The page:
1. Our study showed that fenbendazole alone did not significantly affect growth of the P493-6 human lymphoma cell line in SCID mice.
  2. Most importantly, our observation that fenbendazole in combination with supplemented vitamins significantly inhibited tumor growth has implications for its use during antitumor studies because it may cause unpredictable interactions with test substances and thus alter research results.

Point 1 makes clear that, whatever was happening, it wasn’t just down to the fenbendazole.

Point 2 goes into how the noted effect was one of prevention, not cure. The fenbendazole and vitamins did not cure a cancer that had grown. It stopped the cancer growing in the first place. This point was actually intended as a warning to other researchers, that using fenbendazole could skew the results of their studies.

in 2013, there was a study entitled, Fenbendazole as a Potential Anticancer Drug.

The conclusion of this report was:

These studies provided no evidence that fenbendazole would have value in cancer therapy, but suggested that this general class of compounds merits further investigation.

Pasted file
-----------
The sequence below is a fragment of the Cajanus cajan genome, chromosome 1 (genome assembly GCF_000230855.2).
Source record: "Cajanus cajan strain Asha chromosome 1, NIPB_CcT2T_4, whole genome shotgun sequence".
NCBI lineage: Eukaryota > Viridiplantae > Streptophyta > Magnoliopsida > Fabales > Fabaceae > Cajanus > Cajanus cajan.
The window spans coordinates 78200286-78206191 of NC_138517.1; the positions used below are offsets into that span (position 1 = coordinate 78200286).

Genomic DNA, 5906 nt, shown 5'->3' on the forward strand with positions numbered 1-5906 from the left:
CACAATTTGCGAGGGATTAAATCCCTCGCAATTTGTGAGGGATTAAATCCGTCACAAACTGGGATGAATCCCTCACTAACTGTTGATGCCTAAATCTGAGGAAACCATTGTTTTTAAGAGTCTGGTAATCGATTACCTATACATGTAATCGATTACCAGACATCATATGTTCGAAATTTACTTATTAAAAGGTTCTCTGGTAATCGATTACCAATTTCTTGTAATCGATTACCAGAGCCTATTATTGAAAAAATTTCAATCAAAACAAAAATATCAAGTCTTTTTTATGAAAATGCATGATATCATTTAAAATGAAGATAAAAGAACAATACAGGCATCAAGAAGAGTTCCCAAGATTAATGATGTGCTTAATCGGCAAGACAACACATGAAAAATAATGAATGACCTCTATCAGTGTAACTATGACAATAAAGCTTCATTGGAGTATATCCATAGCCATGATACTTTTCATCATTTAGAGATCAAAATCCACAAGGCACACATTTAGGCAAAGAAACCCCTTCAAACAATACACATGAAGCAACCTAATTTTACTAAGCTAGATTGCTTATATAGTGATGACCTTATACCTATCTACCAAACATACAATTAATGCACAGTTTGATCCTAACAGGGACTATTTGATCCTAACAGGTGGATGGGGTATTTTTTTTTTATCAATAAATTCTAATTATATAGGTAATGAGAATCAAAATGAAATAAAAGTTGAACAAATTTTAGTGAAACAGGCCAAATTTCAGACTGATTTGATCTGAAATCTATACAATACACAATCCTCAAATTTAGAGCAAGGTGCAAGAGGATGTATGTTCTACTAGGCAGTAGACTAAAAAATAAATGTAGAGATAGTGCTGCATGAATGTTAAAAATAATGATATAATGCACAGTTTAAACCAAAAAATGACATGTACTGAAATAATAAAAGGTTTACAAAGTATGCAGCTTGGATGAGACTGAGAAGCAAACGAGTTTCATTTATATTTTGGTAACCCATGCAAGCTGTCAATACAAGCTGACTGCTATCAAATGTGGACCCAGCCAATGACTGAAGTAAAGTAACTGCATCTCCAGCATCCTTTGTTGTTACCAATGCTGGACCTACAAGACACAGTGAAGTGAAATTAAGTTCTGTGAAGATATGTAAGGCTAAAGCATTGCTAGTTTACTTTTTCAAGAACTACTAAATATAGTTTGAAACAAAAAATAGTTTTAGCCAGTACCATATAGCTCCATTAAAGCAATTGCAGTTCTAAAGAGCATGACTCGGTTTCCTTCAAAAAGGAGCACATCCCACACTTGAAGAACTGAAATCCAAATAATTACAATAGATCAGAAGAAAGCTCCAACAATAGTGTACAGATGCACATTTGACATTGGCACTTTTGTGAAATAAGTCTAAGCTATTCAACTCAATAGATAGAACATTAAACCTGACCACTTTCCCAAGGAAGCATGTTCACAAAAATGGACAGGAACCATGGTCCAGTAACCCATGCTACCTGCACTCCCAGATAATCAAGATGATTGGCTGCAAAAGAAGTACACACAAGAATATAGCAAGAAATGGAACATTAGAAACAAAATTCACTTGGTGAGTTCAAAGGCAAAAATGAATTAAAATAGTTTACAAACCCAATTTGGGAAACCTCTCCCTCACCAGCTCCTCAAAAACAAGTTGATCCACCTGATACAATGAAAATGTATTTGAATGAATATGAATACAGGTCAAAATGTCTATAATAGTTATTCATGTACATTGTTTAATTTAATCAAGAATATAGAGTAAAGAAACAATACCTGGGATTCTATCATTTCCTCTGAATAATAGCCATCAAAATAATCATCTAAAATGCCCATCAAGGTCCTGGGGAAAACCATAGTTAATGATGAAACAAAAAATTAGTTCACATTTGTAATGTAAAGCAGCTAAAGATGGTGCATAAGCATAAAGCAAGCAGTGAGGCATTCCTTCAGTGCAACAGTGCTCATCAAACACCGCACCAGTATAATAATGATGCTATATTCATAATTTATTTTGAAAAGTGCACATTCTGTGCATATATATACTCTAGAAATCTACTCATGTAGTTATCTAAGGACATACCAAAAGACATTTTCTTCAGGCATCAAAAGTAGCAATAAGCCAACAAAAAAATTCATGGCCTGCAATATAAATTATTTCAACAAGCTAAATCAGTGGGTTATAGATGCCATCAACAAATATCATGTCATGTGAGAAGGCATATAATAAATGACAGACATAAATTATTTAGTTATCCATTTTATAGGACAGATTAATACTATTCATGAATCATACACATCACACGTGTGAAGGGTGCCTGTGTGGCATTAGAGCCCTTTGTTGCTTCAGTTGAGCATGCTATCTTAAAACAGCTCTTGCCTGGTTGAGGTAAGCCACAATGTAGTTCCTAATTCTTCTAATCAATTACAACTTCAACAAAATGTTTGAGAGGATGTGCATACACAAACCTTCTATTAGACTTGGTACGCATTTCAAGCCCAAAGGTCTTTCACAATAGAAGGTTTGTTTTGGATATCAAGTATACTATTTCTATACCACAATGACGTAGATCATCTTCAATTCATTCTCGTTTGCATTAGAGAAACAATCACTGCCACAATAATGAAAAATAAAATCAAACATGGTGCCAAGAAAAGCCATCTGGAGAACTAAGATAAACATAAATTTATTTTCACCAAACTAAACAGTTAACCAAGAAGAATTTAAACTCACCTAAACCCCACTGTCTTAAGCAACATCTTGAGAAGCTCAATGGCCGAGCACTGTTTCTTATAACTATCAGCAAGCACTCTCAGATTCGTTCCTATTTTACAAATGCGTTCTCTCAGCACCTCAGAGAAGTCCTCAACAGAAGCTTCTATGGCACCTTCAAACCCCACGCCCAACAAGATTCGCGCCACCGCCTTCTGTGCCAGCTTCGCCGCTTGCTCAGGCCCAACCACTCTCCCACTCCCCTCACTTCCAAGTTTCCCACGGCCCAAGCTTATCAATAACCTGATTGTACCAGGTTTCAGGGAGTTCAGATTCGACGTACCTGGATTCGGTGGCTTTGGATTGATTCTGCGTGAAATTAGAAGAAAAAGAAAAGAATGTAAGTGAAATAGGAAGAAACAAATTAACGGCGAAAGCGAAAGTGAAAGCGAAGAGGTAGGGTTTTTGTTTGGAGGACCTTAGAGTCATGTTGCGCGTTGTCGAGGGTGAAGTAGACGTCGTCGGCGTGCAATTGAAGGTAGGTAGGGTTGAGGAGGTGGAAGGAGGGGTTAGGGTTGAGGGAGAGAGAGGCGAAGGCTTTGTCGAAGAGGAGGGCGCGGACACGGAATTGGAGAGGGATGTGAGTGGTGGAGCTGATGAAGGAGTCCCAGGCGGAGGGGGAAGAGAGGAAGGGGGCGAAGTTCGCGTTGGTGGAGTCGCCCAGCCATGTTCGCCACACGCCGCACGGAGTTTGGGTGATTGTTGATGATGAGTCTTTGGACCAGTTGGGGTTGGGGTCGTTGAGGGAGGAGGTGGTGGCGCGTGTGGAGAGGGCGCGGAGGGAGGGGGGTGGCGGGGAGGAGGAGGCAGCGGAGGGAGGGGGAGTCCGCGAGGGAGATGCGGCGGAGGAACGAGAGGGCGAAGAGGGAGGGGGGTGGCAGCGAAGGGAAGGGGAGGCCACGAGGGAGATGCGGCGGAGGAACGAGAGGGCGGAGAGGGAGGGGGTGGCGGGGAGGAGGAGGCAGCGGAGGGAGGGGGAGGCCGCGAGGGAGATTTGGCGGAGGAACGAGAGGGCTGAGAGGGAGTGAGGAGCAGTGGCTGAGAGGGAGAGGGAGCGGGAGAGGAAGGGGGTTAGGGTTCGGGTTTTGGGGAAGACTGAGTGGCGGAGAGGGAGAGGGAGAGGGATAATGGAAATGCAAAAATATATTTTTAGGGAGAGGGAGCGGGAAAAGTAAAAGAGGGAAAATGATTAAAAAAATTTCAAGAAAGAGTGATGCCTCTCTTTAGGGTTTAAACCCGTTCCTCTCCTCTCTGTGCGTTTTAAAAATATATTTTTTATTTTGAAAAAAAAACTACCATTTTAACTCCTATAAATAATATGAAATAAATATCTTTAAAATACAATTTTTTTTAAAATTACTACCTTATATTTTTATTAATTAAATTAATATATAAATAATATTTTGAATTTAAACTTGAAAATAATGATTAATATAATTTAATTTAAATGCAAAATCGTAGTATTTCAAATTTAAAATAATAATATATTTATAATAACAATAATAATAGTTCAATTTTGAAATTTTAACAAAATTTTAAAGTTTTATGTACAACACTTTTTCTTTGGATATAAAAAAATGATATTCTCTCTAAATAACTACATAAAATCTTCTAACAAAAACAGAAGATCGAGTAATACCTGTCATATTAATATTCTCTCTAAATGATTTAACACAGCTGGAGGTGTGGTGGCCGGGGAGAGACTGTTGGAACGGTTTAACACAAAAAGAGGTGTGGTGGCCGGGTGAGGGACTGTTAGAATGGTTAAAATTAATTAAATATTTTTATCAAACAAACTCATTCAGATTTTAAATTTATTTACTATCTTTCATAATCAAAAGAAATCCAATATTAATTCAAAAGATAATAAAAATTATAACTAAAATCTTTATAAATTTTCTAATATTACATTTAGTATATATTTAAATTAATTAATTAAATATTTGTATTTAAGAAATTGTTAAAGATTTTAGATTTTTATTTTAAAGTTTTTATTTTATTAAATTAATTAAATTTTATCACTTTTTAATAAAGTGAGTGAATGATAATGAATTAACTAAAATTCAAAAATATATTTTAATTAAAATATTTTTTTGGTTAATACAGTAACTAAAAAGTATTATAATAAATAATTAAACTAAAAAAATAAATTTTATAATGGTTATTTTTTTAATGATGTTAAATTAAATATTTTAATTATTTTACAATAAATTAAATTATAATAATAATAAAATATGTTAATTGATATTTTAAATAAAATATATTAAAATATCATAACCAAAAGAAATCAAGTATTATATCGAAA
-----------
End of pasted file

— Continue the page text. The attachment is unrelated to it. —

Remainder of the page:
All of which seemed pretty conclusive: fenbendazole couldn’t cure cancer.

But science never sleeps…

More Recent FenBendazole Research

In 2018, another report was published, which has the following as its title:

Fenbendazole acts as a moderate microtubule destabilizing agent and causes cancer cell death by modulating multiple cellular pathways


A title that makes up for in clarity, what it loses in catchiness.

Said report finishes with the words, “[Fenbendazole] induced preferential elimination of cancer cells both in vitro and in vivo.”

Which is to say: fenbendazole was able to shrink some cancer tumours both in test tubes, and in mouse studies.

Which is an extremely promising development, and was widely reported as such. For example:

[Fenbendazole} can be a good candidate for anticancer therapy. Alternatively, it can also be used as an adjuvant therapy.

Reduced tumour size in mice, following course of fenbendazole
Source: The Hindu Business Line

Joe Tippens

To add to the interest in fenbendazole, it was around this time that Joe Tippens’ story was developing. Joe had stage 4 lung cancer and a median prognosis of three months to live. His oncologist put him on a drug trial that had the potential to increase this by a year. Joe wanted to see what other options there were. So he did his own research and discovered fenbendazole. The research papers and personal accounts that Joe read, convinced him to start taking fenbendazole himself.